GPS stats: 1139 miles (599 miles for the day), moving average 65.7 mph.

August 22nd

We got up bright and early, before the sun was even up and were on the road by 6am. The roads where empty, the scenery was great (if you could ignore all the billboards) and we where soon driving up to Mt. Rushmore as the sun came up. It nice to see at this time of the day. I can imagine what the place looks like in the afternoon as there were some pretty big parking lots. We continued on down a nice winding mountain road and all I could think about was I really need to bring the Speedster out here and drive around the Black Hills.

From Mt. Rushmore we headed west a little and then south to check out Crazy Horse. Now that's a monument. It's nowhere close to being done, but if it ever gets done it will take up about half a mountain. Again, big parking lots with nobody around. Could be a major zoo later in the day. We headed further south and could still see Crazy Horse in the distance. Drove into the town of Custer, got a Latte and asked where a good breakfast spot was. Cheif restaurant was were all the locals went so that's where I headed. Breakfast was ok, but not as good as Johnnie Cafe.

After breakfast we headed further South to the Wind Cave National Park to check it out for future visits. The Wind Cave consists of about 125 miles of cave (that has been discovered so far), all within about a one square mile area. There are 3 or 4 different tours that you could take, but no dogs. Definately something to check out later.

Next we retraced our steps back to Custer and then West to Jewel Cave National Monument. Jewel Cave is even bigger than Wind Cave and I believe is the 3rd largest in the world. Again, several different tours, no dogs. It was getting too hot to leave them in the truck so we marked this down as another place to return to and continued on towards Bozeman.

Rt 16 out of the Black Hills hooked back up with I-90 in Wyoming. It was getting pretty hot and the drive was getting a little tiring again. Started my last book on tape, Mostly Harmless. I was going to save it for the last day, but I needed something other than Phish to keep me going at this point. We gassed up in Buffalo. In Billings the cell phone started to work again, the first time since Rochester. The day was started to get a little long, but eventually we got to Bozeman and I drove from memory to Ted's house. We had stayed here on our last trip out with the dogs. When I let Phineas out of the truck he made a beeline straight for Ted's door. Guess he remembers where we where.

Ted arrived from work a short time later. We left the dogs at his house and headed over Kristen's (Ted's fiance) house for dinner. A great dinner of flank steak, salmon, rice and beans, and some beer and wine helped relax me after along days drive. Hung out for a while visiting, and then headed back to Ted's house to crash for the night. One more long day and we are home.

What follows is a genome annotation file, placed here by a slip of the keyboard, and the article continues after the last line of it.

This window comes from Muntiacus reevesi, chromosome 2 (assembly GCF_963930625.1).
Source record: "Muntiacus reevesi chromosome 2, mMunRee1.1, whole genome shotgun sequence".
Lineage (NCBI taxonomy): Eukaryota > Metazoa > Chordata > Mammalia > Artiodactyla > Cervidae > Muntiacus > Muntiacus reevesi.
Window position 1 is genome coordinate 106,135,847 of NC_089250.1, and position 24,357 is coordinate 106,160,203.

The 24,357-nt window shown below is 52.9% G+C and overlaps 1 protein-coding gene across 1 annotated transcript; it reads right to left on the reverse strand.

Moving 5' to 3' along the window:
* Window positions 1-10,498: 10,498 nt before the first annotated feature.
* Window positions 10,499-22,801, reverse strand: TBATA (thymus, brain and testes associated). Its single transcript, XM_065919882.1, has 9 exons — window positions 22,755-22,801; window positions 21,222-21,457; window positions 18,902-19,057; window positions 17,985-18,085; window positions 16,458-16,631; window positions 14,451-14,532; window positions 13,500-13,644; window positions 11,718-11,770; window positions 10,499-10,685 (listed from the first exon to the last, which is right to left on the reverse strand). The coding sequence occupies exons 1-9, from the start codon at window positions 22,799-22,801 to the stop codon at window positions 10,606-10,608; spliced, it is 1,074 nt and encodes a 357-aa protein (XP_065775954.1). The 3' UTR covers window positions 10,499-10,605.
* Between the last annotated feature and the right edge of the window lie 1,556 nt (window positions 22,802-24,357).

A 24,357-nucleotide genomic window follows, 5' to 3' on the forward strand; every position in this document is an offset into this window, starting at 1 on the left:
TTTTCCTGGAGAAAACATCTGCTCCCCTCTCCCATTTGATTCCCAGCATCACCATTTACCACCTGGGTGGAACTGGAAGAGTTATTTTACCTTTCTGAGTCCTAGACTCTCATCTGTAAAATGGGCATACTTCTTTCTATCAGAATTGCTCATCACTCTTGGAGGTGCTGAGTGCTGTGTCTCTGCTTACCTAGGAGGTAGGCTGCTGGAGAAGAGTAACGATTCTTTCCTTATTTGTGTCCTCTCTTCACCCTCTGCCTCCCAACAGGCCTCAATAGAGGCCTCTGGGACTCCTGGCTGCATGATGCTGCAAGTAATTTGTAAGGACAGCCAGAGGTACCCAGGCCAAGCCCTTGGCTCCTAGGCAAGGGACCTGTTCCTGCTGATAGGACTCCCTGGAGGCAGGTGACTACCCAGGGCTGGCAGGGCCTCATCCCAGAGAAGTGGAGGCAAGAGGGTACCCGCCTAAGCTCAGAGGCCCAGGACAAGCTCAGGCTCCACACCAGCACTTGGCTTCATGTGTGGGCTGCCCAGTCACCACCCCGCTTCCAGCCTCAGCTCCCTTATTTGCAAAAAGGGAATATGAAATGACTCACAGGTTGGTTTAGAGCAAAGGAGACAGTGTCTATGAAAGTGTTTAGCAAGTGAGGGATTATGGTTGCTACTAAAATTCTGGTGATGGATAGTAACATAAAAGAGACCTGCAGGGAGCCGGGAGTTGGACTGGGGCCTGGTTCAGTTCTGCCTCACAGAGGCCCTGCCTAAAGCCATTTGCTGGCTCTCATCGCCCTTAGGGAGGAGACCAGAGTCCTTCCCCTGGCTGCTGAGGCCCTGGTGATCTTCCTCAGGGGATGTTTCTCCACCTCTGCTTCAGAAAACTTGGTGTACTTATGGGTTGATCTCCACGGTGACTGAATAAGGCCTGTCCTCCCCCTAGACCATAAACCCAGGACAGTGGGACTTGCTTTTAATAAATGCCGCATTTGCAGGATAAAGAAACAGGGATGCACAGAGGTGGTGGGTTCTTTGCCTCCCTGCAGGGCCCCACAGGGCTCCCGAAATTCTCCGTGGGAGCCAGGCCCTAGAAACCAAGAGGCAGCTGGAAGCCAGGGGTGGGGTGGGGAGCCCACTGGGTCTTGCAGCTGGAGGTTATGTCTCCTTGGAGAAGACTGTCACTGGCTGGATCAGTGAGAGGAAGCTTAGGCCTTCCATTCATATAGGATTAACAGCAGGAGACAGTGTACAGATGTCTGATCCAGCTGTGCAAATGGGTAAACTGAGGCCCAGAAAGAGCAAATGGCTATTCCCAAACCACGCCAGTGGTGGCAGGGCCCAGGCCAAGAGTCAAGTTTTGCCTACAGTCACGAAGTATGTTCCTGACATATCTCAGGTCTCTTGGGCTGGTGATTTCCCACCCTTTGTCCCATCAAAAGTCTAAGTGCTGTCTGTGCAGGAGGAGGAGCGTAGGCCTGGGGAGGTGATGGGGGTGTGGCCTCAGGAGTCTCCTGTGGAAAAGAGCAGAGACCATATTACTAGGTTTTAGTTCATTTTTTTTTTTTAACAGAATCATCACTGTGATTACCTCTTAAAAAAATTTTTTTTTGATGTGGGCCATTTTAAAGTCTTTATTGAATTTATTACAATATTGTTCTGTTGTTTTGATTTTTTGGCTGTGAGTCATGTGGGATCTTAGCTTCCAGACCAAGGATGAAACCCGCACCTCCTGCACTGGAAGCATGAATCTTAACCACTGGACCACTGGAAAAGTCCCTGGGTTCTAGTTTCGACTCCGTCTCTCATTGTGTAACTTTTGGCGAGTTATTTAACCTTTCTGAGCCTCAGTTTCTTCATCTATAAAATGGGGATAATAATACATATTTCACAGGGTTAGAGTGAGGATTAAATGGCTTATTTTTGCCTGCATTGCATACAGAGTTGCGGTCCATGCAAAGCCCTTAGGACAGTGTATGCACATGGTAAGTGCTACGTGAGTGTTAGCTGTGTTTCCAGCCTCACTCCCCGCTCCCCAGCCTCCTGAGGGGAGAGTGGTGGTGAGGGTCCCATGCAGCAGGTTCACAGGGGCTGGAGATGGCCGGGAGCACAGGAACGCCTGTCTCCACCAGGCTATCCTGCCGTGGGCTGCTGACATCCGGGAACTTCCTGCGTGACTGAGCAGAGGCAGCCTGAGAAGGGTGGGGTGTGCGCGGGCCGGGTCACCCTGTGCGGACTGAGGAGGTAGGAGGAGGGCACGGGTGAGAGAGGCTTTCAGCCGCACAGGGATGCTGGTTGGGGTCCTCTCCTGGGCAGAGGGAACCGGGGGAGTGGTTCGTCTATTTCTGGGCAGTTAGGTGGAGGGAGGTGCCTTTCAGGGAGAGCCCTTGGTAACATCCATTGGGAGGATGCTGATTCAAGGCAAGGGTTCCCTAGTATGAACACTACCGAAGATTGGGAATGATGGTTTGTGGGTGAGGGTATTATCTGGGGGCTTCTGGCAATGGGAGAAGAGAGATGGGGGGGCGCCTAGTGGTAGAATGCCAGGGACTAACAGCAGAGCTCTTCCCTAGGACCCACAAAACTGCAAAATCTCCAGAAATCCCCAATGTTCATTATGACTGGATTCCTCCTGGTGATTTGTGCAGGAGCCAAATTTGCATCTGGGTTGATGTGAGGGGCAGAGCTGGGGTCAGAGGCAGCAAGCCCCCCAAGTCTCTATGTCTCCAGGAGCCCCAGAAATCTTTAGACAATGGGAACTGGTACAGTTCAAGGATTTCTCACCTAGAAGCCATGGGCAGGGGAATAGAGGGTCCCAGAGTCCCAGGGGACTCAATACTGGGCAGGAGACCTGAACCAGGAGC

GPS stats: 1720 miles (581 miles for the day), moving average 65.3 mph.

August 23rd

The last day. Got another early start and left Ted's house at 6am. Back on I-90 to Billings where we stopped for breakfast. Checked in with Kate on the cell phone, then got back on the road. The word for today was construction. Ran into some between Bozeman and Missoula, and then lots between Missoula and Spokane. Finished up Mostly Harmless. Back to Phish, CAKE, and Trey to keep me company. Gassed up again just short of Idaho border. It was pretty overcast and smokey, but eventually the sun came out near the I-90 and Rt-95 junction in Idaho. When I was here a few weeks before it was poring down rain. I really had come full circle in more than one way.

The closer I got to Seattle the more traffic there seemed to be. Passed through Spokane and got all the way to George before I needed some more gas. Gas was the most expensive of the whole trip in George, $2.08/gallon, and there were tons of people around. Must be a concert at the Gorge or something.

Eventually we made it home at 4pm, another long day, but Phineas, Dottie and I all made it home, through an almost 5000 mile round trip.

GPS stats for Hessel to Seattle: 2408 miles, moving average 66.6 mph, moving time 36 hours, 8 minutes. The last day was 688 miles.

While I did take some side trips on the way back, the I-90 route was longer physically, but you were able to go faster. Construction was a problem no matter which way you go. Even in the middle of nowhere in Montana, there was construction.

Of all the places I drove through, I would have to say the Badlands/Black Hills area in South Dakota is something not to miss. In any future trips they should definately be in the coming or going route...along with a stop at Wall Drug.